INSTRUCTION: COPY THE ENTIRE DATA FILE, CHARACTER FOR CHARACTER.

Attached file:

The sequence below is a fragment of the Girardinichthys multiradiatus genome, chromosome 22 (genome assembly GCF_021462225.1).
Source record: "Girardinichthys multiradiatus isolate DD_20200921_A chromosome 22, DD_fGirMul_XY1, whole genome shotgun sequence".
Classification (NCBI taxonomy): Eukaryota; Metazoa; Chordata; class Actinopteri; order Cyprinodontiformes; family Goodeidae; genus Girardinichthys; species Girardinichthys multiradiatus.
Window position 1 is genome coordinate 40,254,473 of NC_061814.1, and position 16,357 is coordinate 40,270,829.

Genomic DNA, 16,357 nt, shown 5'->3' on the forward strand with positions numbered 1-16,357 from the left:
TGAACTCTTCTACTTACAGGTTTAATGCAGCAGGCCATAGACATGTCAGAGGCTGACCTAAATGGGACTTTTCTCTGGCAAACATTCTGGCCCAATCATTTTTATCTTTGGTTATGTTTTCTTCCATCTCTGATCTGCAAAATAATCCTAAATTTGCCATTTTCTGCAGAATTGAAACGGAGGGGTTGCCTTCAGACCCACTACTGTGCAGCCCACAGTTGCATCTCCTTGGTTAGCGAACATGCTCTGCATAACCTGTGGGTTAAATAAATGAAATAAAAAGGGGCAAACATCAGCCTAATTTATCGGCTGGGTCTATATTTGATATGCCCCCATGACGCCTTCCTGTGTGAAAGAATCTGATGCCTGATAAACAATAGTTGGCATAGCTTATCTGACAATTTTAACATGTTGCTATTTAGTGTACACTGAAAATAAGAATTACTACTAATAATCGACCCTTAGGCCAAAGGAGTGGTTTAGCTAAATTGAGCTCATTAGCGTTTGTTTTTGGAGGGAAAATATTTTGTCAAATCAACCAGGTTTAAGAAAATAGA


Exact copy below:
The sequence below is a fragment of the Girardinichthys multiradiatus genome, chromosome 22 (genome assembly GCF_021462225.1).
Source record: "Girardinichthys multiradiatus isolate DD_20200921_A chromosome 22, DD_fGirMul_XY1, whole genome shotgun sequence".
Classification (NCBI taxonomy): Eukaryota; Metazoa; Chordata; class Actinopteri; order Cyprinodontiformes; family Goodeidae; genus Girardinichthys; species Girardinichthys multiradiatus.
Window position 1 is genome coordinate 40,254,473 of NC_061814.1, and position 16,357 is coordinate 40,270,829.

Genomic DNA, 16,357 nt, shown 5'->3' on the forward strand with positions numbered 1-16,357 from the left:
TGAACTCTTCTACTTACAGGTTTAATGCAGCAGGCCATAGACATGTCAGAGGCTGACCTAAATGGGACTTTTCTCTGGCAAACATTCTGGCCCAATCATTTTTATCTTTGGTTATGTTTTCTTCCATCTCTGATCTGCAAAATAATCCTAAATTTGCCATTTTCTGCAGAATTGAAACGGAGGGGTTGCCTTCAGACCCACTACTGTGCAGCCCACAGTTGCATCTCCTTGGTTAGCGAACATGCTCTGCATAACCTGTGGGTTAAATAAATGAAATAAAAAGGGGCAAACATCAGCCTAATTTATCGGCTGGGTCTATATTTGATATGCCCCCATGACGCCTTCCTGTGTGAAAGAATCTGATGCCTGATAAACAATAGTTGGCATAGCTTATCTGACAATTTTAACATGTTGCTATTTAGTGTACACTGAAAATAAGAATTACTACTAATAATCGACCCTTAGGCCAAAGGAGTGGTTTAGCTAAATTGAGCTCATTAGCGTTTGTTTTTGGAGGGAAAATATTTTGTCAAATCAACCAGGTTTAAGAAAATAGA